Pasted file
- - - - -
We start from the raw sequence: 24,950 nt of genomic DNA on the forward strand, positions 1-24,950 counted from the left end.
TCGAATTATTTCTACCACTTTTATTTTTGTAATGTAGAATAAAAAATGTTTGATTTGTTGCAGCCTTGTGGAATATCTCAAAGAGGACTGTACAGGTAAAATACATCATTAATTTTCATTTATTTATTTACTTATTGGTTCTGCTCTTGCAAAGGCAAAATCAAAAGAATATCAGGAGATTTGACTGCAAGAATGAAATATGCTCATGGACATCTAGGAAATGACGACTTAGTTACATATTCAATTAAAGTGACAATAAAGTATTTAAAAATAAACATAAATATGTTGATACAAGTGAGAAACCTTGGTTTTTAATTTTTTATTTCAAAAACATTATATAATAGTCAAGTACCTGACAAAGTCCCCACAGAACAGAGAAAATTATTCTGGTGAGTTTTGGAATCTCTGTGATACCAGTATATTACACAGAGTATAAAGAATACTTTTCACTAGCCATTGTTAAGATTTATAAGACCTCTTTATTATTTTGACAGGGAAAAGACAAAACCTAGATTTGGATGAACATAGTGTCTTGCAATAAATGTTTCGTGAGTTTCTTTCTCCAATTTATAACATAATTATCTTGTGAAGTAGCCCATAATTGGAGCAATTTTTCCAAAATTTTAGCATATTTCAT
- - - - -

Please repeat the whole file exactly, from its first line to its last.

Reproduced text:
We start from the raw sequence: 24,950 nt of genomic DNA on the forward strand, positions 1-24,950 counted from the left end.
TCGAATTATTTCTACCACTTTTATTTTTGTAATGTAGAATAAAAAATGTTTGATTTGTTGCAGCCTTGTGGAATATCTCAAAGAGGACTGTACAGGTAAAATACATCATTAATTTTCATTTATTTATTTACTTATTGGTTCTGCTCTTGCAAAGGCAAAATCAAAAGAATATCAGGAGATTTGACTGCAAGAATGAAATATGCTCATGGACATCTAGGAAATGACGACTTAGTTACATATTCAATTAAAGTGACAATAAAGTATTTAAAAATAAACATAAATATGTTGATACAAGTGAGAAACCTTGGTTTTTAATTTTTTATTTCAAAAACATTATATAATAGTCAAGTACCTGACAAAGTCCCCACAGAACAGAGAAAATTATTCTGGTGAGTTTTGGAATCTCTGTGATACCAGTATATTACACAGAGTATAAAGAATACTTTTCACTAGCCATTGTTAAGATTTATAAGACCTCTTTATTATTTTGACAGGGAAAAGACAAAACCTAGATTTGGATGAACATAGTGTCTTGCAATAAATGTTTCGTGAGTTTCTTTCTCCAATTTATAACATAATTATCTTGTGAAGTAGCCCATAATTGGAGCAATTTTTCCAAAATTTTAGCATATTTCAT